Washington’s neighborhoods conjure up too many stereotypes to count. You’ve got hipster areas, preppy places, neighborhoods where college kids thrive, and of course, ghettos.
It seems as if there’s a neighborhood for everyone in Washington.
And while the city consistently ranks as one of the best places to live in the country thanks in part to a strong economy and tons of entertainment, it’s not all rainbows and sunshine in Washington. Some neighborhoods aren’t as great as others.
So the question arises, which Washington neighborhoods are the worst, and which are the best?
Today, we’ll use science and data to determine which Washington hoods need a little tender loving care – the sore thumbs of the Washington area if you will. Realistically, you can’t expect all the neighborhoods to be amazing, although Kalorama ranks way above the rest.
We examined 34 of Washington’s neighborhoods to find out the worst places to live. These places don’t quite measure up to Washington’s reputation.
Here are the 10 worst neighborhoods in Washington according to data:
- Fort Totten-Upper Northeast
- Catholic University-Brookland
- South West
Read on to see how we determined the places around Washington that need a pick-me-up. And remember, don’t blame the messenger.
Once you’re done, you can look at the bottom of the story for a complete chart of every neighborhood we looked at from worst to best.
Looking for places to avoid outside of the city? You can also check out the worst suburbs of Washington.
For more reading on District Of Columbia, check out:
How we determined the worst Washington hoods
To figure out how bad a place is to live in, we only needed to know what kinds of things people like and then decide what places have the least amount of those things. We threw the following criteria into this analysis in order to get the best, most complete results possible. We used this set of criteria for each neighborhood in Washington:
- High unemployment (Less jobs)
- Low median income (Less pay)
- Low population density (No things to do)
- Low home values (No one’s willing to pay to live here)
- High crime (Estimated)
Then, we ranked each neighborhood in Washington for each of these criteria from worst to best.
Next, we averaged the individual rankings for each criteria into a “Worst Score”.
The neighborhood with the lowest “Worst Score” ranks as the worst neighborhood of Washington.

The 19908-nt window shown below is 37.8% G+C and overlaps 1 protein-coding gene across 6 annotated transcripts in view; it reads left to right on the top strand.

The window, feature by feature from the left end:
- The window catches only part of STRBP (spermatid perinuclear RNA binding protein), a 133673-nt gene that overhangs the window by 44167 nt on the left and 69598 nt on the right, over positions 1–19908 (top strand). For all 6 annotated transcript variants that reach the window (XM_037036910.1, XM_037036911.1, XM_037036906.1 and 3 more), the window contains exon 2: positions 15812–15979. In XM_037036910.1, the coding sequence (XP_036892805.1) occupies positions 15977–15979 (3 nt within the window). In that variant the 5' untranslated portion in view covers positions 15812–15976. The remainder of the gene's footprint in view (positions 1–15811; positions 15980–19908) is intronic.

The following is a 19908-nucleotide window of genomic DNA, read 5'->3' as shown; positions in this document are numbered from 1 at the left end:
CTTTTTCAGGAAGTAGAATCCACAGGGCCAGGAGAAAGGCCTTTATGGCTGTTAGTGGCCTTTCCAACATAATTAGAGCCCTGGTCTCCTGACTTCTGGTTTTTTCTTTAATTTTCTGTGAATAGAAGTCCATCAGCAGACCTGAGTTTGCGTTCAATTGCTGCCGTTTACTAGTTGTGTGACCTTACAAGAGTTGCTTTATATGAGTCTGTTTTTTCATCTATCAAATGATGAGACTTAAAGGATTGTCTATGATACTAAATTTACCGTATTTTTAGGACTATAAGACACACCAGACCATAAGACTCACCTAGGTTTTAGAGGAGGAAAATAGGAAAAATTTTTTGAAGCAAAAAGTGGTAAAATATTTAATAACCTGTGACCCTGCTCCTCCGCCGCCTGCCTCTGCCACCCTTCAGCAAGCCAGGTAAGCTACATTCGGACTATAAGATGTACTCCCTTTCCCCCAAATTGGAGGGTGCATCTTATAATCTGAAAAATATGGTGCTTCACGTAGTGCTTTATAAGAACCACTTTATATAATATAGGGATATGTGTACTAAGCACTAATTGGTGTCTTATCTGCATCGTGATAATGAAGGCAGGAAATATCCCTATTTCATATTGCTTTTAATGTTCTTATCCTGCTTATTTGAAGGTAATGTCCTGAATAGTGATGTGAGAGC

Read on below to learn more about these terrible places around Washington to live. Or skip to the end to see the list of all 34 neighborhoods ranked from worst to best.
This list is a scientific analysis based on real data and is completely unbiased. Hold on to your pants.
Median Income: $49,237
Median Home Value: $319,182
Brentwood is a neighborhood in Northeast Washington, D.C. and is named after the Brentwood Mansion built at Florida Avenue and 6th Street NE in 1817 by Robert Brent, the first mayor of Washington City. He built it as a wedding present for his daughter Eleanor on her marriage as second wife to Congressman Joseph Pearson, and it stood for a hundred years before burning down in 1917.
Median Income: $38,948
Median Home Value: $200,508
Deanwood is a neighborhood in Northeast Washington, D.C., bounded by Eastern Avenue to the northeast, Kenilworth Avenue to the northwest, Division Avenue to the southeast, and Nannie Helen Burroughs Avenue to the south.
One of Northeast’s oldest neighborhoods, Deanwood’s relatively low-density, small wood-frame and brick homes, and dense tree cover give it a small-town character that is unique in the District of Columbia.
Median Income: $39,289
Median Home Value: $203,680
Anacostia is a historic neighborhood in Washington, D.C. Its downtown is located at the intersection of Good Hope Road and Martin Luther King, Jr. Avenue. It is located east of the Anacostia River, after which the neighborhood is named. Like the other quadrants of Washington, D.C., Southeast encompasses a large number of named neighborhoods, of which Anacostia is the most well known. Anacostia includes all of the Anacostia Historic District that was listed on the National Register of Historic Places in 1978. Often the name Anacostia is incorrectly used to refer to the entire portion of the city that is southeast of the Anacostia River.
Median Income: $60,146
Median Home Value: $365,474